6. The Vikings don’t draft as well as everybody thinks they do: Being the rube that I am, I have to look at my own team after the big game. Now, it does take time to develop sure-fire, everyday starters in this league. But after a few years, looking back at the Vikings’ draft classes, they don’t look very good. Everyone praises Rick Spielman and even Brad Childress for the personnel they bring to the team. But who really do they bring? Players like Toby Gearhart as a second round pick to be a backup running back? Wasn’t the reason why we had Chestor Taylor in on 3rd downs and important plays because Adrian Peterson was too young and could not recognize the blitz? So now in his absence you are going to use a 2nd rounder on another guy who is in the same position? Sorry. That is a rant for a different time. Just look at the 2008 draft class for the Vikings. Tyrell Johnson, John David Booty, Letroy Guion, John Sullivan,and Jaymar Johnson. None have produced on the field as efficiently as they should. The argument is well, we got Percy Harvin, we got Adrian Peterson. If the best college running back in recent history fell to me at the 7th round draft pick I would be stupid not to pick him. If the most athletic player and arguably the best receiver in the draft fell to me at the 22nd position in the draft I would be stupid not to pick him. Get my point? This personnel staff can pull the trigger on guys who have unbelievable talent, but have trouble evaluating and bringing in guys that make up the bulk of your team. That is why the packers are so good. Last year’s draft class produced Bryan Bulaga, Andrew Quarless, and James Starks, all three starters in Superbowl XLV. Not to mention Morgan Burnett, a stud safety who got hurt in the 4th game of the season. What about the year before that? The first two picks were used on B.J. Raji and Clay Matthews. The year before that brought Jeremicheal Finley and Jordy Nelson to the team. Get my point? The Packers Ted Thompson is one of the best in the business at finding and replenishing young talent on his team. The Vikings haven’t had a legitimate quarterback since Fran Tarkenton. Now with an old and depleted offensive line, an old and depleted defensive line, one old and the rest depleted secondary, the Vikings are far from having a complete team.
5. The running of the football era has passed: 6 of the top 10 teams rushing the football didn’t make the playoffs. Of the 4 who did, 3 lost in the first round. 5 of the 10 worst teams rushing the football made the playoffs. One of them one the Superbowl. In this pass happy league, throwing the football is what everyone is concerned about, including the fans. Did anyone like watch Kansas City’s No. 1 rushing offense this year? Unless you are from Kansas, chances are you did not because of their 30th rank in the passing offense category. Those offenses are boring to the average football fan. Personally I love looking at the lineman get gritty and seeing holes open (followed by yelling because the average running back misses them). The Packers rushed the ball for 50 total yards in Sunday’s game. Aaron Rodgers threw for over 300. I credit that to the game plan. This team and Mike McCarthy knew they couldn’t run against this defense. When they faced the Falcons 3 weeks earlier they knew they couldn’t run as well. But they kept trying, something that you need to do as a team to establish your offense. Without handing off the rock, the play-action is ineffective (unless your name is Kurt Warner), and the ability of the linebackers to drop right into pass coverage overwhelms a spread offense. I commend the Packers for handing it off on 1st and 2nd down, knowing they were going to get stuffed. But the last few teams that have won the Superbowl have not done it on the backs of their players that rush the ball. In the last last 8 years, a Superbowl MVP has either been a receiver or quarterback. The last time a running back won the MVP? Terrell Davis is 1998. Don’t expect that to change.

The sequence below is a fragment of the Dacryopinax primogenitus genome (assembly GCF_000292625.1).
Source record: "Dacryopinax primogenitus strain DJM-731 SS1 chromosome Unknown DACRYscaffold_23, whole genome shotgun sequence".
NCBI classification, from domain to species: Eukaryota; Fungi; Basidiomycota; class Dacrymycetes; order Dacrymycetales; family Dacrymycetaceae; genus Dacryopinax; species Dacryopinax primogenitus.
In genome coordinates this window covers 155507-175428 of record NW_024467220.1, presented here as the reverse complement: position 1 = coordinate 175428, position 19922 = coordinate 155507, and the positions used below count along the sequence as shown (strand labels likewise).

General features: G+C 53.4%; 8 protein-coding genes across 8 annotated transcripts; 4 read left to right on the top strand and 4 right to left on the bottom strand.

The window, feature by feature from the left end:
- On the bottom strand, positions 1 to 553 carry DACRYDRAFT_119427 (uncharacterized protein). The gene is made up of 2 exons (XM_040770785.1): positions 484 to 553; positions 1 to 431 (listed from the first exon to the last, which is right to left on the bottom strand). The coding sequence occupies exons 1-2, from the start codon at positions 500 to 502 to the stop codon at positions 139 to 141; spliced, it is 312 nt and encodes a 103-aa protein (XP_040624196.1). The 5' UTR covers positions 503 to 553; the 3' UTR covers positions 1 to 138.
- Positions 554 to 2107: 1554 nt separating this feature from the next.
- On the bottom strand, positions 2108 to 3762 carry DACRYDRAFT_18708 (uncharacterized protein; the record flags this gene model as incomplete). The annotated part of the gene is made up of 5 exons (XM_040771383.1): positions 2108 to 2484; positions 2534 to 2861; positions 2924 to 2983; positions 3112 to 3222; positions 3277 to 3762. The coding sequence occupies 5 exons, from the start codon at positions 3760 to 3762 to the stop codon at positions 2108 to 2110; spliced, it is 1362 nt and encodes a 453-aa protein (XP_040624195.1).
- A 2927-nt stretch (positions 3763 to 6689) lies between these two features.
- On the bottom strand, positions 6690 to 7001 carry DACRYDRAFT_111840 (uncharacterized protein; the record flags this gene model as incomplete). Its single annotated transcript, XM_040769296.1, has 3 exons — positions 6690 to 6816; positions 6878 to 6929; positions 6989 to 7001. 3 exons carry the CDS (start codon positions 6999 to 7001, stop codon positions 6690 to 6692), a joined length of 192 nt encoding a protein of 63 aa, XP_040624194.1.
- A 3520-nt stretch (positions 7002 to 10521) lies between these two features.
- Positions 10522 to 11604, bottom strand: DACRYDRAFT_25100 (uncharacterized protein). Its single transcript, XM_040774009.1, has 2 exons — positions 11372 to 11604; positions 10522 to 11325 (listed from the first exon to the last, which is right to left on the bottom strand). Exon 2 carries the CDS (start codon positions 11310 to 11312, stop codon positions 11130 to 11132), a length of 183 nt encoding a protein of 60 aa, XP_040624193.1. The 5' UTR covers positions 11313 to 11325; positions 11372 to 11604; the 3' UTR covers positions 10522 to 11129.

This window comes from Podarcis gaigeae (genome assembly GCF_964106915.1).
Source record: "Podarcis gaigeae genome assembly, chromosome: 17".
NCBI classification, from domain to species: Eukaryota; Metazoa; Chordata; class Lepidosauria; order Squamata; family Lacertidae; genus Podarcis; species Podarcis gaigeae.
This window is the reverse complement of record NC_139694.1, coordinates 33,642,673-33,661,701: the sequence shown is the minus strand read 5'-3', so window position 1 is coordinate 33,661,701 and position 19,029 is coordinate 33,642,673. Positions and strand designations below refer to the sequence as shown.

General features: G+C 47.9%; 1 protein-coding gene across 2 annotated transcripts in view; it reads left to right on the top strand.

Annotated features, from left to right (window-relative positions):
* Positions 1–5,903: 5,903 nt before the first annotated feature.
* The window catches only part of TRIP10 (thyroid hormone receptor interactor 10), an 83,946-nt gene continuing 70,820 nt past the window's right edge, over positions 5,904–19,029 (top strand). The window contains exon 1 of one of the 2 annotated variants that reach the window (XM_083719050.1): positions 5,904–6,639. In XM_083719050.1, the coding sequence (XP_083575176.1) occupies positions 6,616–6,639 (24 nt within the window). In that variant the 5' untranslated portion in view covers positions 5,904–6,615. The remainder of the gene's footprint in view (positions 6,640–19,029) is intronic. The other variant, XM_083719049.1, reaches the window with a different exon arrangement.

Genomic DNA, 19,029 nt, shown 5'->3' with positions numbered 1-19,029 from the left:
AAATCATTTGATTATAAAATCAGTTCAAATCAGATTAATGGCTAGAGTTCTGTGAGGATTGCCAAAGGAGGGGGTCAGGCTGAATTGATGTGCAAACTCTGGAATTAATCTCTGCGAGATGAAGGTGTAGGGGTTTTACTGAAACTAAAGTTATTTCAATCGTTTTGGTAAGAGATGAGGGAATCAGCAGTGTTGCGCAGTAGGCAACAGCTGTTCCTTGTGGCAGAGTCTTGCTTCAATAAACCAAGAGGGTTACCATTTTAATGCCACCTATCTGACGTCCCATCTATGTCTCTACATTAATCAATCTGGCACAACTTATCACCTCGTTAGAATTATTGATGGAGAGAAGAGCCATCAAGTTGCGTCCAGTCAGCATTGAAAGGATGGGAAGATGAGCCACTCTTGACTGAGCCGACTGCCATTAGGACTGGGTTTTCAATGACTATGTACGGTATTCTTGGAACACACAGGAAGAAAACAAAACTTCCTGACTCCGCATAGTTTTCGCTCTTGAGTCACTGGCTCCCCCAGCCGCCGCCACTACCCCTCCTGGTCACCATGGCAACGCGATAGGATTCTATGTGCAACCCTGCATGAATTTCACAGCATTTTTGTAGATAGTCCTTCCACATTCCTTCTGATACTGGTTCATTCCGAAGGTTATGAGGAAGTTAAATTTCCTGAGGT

4. The Vikings will not compete for a Superbowl for atleast 3 years (most likely more, but I am optimistic): Pride aside, this is the case. No need explaining it. I feel like I already have. No quarterback, no offensive line, ageing defensive line, no future secondary, and not enough draft picks to work with this year to replenish any of these positions properly. I don’t expect a move to L.A. (nor do I want it)… but would it kill us?
3. The NFC is better than the AFC: The last 3 of 4 Superbowls have been won by the NFC. I remember a poll on ESPN.com the year of the then undefeated New England Patriots. The Poll asked, “How many years will it be before the NFC wins the Superbowl? A)1 B)3 C)5 D)10+.” Well isn’t karma a son of a gun. With over 60% voting for C or D, the Giants upset the Patriots and claim host to the first NFC victory in 4 years. The AFC has a lot of top tier teams, but the NFC consistently has been performing better in the postseason the last few years. With young emerging stars and teams like the Packers and Buccaneers, look for the NFC’s continued dominance in the Superbowl (and Probowl).
2. Aaron Rodgers is an elite quarterback: Peyton Manning, Tom Brady, or Aaron Rodgers? After this year and for years to come, the answer is Aaron Rodgers. The Packers faced what technically could be viewed as a 6 game playoff schedule. In a must win situation since week 16 of the regular season, Aaron Rodgers threw for 1,722 yds, 14 td’s, and 3 int. That is the definition of clutch. Being surrounded by one of the best receiving corps in the NFL certainly helps, but this guy knows what to do with the football. I remember watching Daunte Culpepper play for the Vikings. Every time he would drop back I would shut my eyes and fold my hands, praying for him to not throw an interception. With Aaron Rodgers, it is just the opposite. I close my eyes and fold my hands, praying that he won’t throw another touchdown against my team. With a 65% completion rate, Aaron Rodgers has replaced the gold throne in Green Bay left by the old No. 4.
1a. The Packers are good… scary good: Back to my main point. The Packers are only getting better. They are one of the youngest teams in the NFL today. They have no big contractual issues with any of their players this year, and mostly everyone should be returning. Add players who are already on the roster that are expected to be back from injury like Jeremicheal Finley, Jason Spitz, and Ryan Grant, and the Packers just improved every aspect of their offense. Then on top of all of that, you have the draft and potential free agent signings. The Packers could make legitimate runs at the Superbowl for many years to come. The young nucleus on this team is surpassed by no other team in talent.
1b. The entertainment committee for the Superbowl needs to be fired: This should not need any more explaining if you watched the Superbowl. Not just the halftime show, but the ridiculous, outlandish, crude and tasteless commercials were the worst I have ever seen during the game. The Black Eyed Pees were a good idea, but someone should have seen the rehearsals and gone, “wait, wait, wait…” My local band could have provided more energy and possesses more vocal talent than was displayed there. And don’t get me started on the National Anthem debacle. All I will say is it happens. I mean, I don’t get paid thousands of dollars to sing one song, but hey, it happens.
This whole article may sound like I have blissfully fallen in love with a hated, bitter rival. All I can do is point out the facts and express my own frustrations with the outcomes and consequences of decisions that have happened years ago and continue today. Aaron Rodgers is only one concussion away from never playing again unfortunately. However, I must and I will give respect where it is due. I have paid my dividends for this season now, so next year I am free of guilt and karma will be in my favor (hopefully). Congrats Packer fans. Our state is better.